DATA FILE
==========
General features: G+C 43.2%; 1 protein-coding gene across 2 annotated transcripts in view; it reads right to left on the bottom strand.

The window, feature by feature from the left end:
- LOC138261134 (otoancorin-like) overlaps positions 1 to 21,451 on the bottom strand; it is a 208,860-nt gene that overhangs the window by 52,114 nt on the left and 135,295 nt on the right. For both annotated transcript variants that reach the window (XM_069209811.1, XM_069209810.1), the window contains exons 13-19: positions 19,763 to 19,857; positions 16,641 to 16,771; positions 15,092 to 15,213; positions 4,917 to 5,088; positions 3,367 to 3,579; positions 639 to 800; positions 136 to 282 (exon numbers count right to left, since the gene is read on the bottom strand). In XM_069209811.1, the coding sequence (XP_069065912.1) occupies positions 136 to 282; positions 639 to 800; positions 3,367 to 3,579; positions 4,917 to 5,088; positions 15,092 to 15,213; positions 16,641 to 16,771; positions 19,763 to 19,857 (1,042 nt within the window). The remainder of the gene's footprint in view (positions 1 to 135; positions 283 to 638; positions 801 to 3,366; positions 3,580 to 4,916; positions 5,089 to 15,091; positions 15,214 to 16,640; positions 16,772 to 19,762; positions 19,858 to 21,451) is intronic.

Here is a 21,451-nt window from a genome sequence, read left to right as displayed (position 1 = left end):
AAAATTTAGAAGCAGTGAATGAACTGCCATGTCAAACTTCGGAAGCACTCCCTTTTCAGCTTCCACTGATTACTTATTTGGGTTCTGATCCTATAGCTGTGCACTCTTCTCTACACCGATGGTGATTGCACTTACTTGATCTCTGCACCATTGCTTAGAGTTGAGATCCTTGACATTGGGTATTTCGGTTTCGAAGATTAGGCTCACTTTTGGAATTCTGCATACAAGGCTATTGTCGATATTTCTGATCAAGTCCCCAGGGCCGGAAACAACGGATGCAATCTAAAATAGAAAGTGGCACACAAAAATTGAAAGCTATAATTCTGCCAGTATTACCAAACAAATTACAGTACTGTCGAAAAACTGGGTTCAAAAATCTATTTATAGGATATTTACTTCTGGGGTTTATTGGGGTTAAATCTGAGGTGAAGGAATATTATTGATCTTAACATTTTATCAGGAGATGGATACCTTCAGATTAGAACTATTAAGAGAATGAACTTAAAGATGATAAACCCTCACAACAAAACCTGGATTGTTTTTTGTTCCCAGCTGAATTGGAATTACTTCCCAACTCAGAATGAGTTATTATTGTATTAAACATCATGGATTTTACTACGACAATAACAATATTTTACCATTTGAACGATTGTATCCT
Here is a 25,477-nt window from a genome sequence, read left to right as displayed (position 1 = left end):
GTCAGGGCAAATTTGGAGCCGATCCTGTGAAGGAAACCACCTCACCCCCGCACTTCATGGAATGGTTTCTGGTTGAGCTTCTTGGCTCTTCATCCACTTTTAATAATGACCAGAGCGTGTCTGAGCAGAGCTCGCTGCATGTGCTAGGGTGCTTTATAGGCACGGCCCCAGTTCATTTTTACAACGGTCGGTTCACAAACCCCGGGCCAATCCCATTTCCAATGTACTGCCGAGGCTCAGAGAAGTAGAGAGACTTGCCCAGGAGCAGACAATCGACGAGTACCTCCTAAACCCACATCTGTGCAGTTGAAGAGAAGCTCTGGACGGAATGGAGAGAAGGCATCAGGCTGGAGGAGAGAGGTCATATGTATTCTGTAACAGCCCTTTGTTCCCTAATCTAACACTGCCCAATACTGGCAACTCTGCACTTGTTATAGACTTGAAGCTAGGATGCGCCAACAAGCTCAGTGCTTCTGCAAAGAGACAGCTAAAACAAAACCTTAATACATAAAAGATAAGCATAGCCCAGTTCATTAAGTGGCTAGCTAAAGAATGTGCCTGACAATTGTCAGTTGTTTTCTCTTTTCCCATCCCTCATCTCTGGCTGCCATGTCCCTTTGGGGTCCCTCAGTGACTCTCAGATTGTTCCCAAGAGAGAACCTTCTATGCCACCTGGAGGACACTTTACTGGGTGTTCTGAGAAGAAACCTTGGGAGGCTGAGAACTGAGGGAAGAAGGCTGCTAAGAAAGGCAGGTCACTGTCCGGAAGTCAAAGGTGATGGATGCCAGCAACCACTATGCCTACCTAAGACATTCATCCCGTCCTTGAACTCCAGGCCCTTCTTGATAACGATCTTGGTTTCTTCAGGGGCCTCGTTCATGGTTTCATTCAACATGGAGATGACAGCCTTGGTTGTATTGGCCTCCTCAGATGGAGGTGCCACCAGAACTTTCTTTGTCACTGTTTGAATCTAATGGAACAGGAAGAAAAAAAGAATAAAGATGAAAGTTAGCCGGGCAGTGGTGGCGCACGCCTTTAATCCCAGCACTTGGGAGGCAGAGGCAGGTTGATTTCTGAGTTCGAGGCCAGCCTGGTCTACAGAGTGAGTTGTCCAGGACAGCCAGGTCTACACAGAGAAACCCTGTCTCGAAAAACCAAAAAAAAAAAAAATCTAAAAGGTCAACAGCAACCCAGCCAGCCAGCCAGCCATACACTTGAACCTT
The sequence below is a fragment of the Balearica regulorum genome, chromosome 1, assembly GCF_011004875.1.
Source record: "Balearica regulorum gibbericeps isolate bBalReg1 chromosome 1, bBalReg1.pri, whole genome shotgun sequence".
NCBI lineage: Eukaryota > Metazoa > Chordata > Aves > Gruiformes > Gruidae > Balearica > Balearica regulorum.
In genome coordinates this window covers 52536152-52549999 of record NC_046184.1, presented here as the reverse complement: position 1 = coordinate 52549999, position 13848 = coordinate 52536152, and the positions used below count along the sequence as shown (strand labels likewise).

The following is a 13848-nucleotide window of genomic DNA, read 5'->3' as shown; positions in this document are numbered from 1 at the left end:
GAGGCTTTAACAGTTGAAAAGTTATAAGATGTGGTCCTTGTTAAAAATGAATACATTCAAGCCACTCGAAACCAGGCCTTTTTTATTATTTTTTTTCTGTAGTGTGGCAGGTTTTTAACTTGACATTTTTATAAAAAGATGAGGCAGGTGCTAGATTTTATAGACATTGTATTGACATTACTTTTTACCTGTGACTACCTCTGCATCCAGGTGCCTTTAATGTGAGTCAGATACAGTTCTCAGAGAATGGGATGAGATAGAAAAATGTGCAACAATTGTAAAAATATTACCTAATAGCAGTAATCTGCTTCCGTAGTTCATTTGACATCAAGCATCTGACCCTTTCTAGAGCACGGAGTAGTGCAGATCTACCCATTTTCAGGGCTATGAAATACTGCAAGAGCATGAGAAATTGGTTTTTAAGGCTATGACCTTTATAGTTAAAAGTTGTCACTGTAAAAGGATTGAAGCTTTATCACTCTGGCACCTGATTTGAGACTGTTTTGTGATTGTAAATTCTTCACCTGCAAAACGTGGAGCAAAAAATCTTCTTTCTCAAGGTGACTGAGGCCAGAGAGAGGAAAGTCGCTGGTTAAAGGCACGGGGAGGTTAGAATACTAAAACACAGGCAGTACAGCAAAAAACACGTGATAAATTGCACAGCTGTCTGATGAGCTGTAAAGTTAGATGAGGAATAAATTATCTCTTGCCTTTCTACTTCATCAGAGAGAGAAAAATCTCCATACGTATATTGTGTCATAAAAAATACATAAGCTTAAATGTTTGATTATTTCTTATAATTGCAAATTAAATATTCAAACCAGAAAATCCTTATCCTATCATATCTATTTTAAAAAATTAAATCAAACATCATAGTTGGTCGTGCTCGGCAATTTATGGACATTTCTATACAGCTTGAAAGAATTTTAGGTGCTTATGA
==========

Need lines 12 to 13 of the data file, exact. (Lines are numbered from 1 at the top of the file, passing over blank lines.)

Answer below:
The following is a 13848-nucleotide window of genomic DNA, read 5'->3' as shown; positions in this document are numbered from 1 at the left end:
GAGGCTTTAACAGTTGAAAAGTTATAAGATGTGGTCCTTGTTAAAAATGAATACATTCAAGCCACTCGAAACCAGGCCTTTTTTATTATTTTTTTTCTGTAGTGTGGCAGGTTTTTAACTTGACATTTTTATAAAAAGATGAGGCAGGTGCTAGATTTTATAGACATTGTATTGACATTACTTTTTACCTGTGACTACCTCTGCATCCAGGTGCCTTTAATGTGAGTCAGATACAGTTCTCAGAGAATGGGATGAGATAGAAAAATGTGCAACAATTGTAAAAATATTACCTAATAGCAGTAATCTGCTTCCGTAGTTCATTTGACATCAAGCATCTGACCCTTTCTAGAGCACGGAGTAGTGCAGATCTACCCATTTTCAGGGCTATGAAATACTGCAAGAGCATGAGAAATTGGTTTTTAAGGCTATGACCTTTATAGTTAAAAGTTGTCACTGTAAAAGGATTGAAGCTTTATCACTCTGGCACCTGATTTGAGACTGTTTTGTGATTGTAAATTCTTCACCTGCAAAACGTGGAGCAAAAAATCTTCTTTCTCAAGGTGACTGAGGCCAGAGAGAGGAAAGTCGCTGGTTAAAGGCACGGGGAGGTTAGAATACTAAAACACAGGCAGTACAGCAAAAAACACGTGATAAATTGCACAGCTGTCTGATGAGCTGTAAAGTTAGATGAGGAATAAATTATCTCTTGCCTTTCTACTTCATCAGAGAGAGAAAAATCTCCATACGTATATTGTGTCATAAAAAATACATAAGCTTAAATGTTTGATTATTTCTTATAATTGCAAATTAAATATTCAAACCAGAAAATCCTTATCCTATCATATCTATTTTAAAAAATTAAATCAAACATCATAGTTGGTCGTGCTCGGCAATTTATGGACATTTCTATACAGCTTGAAAGAATTTTAGGTGCTTATGA